Well, except the Journal is unique because unlike the other sites the story writes about, the Journal has my personally identifiable information! It has my friggin’ credit card number and name and address and phone number as well as my web behavior and it allows me to be tracked by third parties. The Journal has more information about me than ANY of the sites it warns about. And the Journal is owned by a company some people don’t trust. Hmmm.

It’s a fine thing that the Journal also tells readers how to “avoid prying eyes.” And if enough people do that, then the value of the advertising-supported web falls. Without cookies, the effectiveness and price of advertising would plummet as ads everywhere turn into remnant junk (smack the money), reducing revenue for media sites and reducing their content to junk. Hmmmm….

A story like this might also affect policy as the FTC is looking at regulating online advertising and marketing; its chairman, Jon Leibowitz testified before Congress on the topic this very week. Hmmm.

I think the Journal should have told exactly how it places and uses every one of its cookies and beacons and ominous tracking surveillance spying technology. It doesn’t. The story doesn’t even link to the paper’s privacy policy, which says that cookies and beacons and all that scary surveillance/tracking/spying technologies are used at WSJ.com and its affiliates and also by third parties over which the Journal has no control. Opportunity lost.

If I were an advertising-supported site, I’d be aggressively transparent. I’d tell you exactly what we track and what impact that has on what we serve in advertising and content. I’d create an app to read the cookies placed just for you and explain them. I’d give you the chance to correct information. I’d give you the chance to select your own advertising (now that would be valuable). I’d treat this with radical openness.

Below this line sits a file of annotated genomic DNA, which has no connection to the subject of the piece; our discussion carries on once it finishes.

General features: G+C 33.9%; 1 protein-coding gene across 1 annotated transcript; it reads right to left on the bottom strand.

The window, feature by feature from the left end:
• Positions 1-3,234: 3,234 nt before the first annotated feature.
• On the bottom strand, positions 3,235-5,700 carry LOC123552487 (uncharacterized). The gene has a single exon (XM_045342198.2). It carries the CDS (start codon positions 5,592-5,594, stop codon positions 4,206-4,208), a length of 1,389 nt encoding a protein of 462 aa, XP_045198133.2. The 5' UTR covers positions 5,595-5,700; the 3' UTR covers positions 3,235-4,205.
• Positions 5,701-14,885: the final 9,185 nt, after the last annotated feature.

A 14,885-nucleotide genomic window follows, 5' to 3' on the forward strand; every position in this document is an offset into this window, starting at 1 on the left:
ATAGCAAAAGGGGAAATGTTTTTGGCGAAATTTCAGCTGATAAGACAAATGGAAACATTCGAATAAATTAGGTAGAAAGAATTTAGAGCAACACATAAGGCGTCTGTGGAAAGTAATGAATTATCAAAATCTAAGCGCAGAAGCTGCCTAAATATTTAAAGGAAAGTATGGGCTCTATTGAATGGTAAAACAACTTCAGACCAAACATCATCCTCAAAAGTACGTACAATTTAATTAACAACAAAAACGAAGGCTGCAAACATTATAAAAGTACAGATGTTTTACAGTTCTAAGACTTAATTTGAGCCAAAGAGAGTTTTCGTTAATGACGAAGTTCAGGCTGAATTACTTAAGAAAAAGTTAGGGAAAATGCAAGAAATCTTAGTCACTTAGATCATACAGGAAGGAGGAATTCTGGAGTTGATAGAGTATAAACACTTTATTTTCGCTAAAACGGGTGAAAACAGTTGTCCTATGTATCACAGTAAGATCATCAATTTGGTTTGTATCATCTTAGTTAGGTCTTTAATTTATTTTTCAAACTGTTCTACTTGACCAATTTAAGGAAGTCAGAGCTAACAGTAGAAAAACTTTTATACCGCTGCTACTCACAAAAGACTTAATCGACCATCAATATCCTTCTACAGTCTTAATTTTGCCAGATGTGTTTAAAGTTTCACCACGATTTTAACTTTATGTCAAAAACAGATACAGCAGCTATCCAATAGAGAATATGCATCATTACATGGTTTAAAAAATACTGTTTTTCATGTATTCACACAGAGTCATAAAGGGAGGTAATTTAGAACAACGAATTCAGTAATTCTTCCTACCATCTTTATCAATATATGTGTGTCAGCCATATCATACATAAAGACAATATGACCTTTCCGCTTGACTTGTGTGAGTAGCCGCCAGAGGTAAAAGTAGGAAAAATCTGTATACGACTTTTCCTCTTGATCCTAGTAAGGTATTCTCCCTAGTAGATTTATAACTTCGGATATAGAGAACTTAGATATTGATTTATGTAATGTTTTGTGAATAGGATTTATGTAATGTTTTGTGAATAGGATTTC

Otherwise the scare mongers like those regulation-loving, anticapitalist commies at News Corp. will win the day.

: Oh, and I neglected to point out that it was the very same Journal that had the wingnutty story about privacy and RFID tags on our pants, quoting as an expert a woman who thinks that RFIDs are — and I exaggerate not — the work of the devil. What the hell is happening there? Are they going out for drinks too often with their new neighbors at the Post?

: Oh and here’s more scaremongering from the commie Telegraph in London, which equates Wikileaks’ Julian Assange with Facebook’s Mark Zuckerberg. Man, we are in silly season.

January 14 2010

07:32

December 15 2009

12:08

bit.ly blog: Announcing bit.ly Pro

"The Pro service provides custom short URLs powered by bit.ly. Publishers and bloggers will be able to use their own short domain names to point to pages on their sites. ... Users and publishers benefit from the additional transparency that this private-label service provides. When you see a short URL like nyti.ms, you know the destination web site before clicking on the link. "

December 14 2009

01:05

Are the winds blowing in the direction of paid content, targeted advertising and better journalism?

Free does not mean that content has no value, but when the very sustenance of the entity producing that content is in danger, the concept of “free” begins to edge closer to devaluing content.

But even if content online has been free for so long, if it is captured back and tightly shut under a pay wall, does it become more valuable as a result? Or would news organizations have to earn that money if and when they finally achieve that pay wall?

As has been pointed out several times before, and on this blog as well, pay walls have been tried, tested and have, in effect, mostly failed. But many of the experiments that have involved paid content have erected pay walls around generic content or opinion that would perhaps be available elsewhere for free.

Moving toward specialized content

It is a pretty reasonable assessment that the more reasons a news Web site gives its readers to spend time on a site, perhaps by offering in-depth, contextual and narrative journalism, the higher the chances are that they will linger on the page longer, and even buy products through targeted advertising. And for better or for worse, this idea that the most engaged readers of a Web site will not only be willing to pay for content but also click through and purchase products advertised on the side of it is catching on.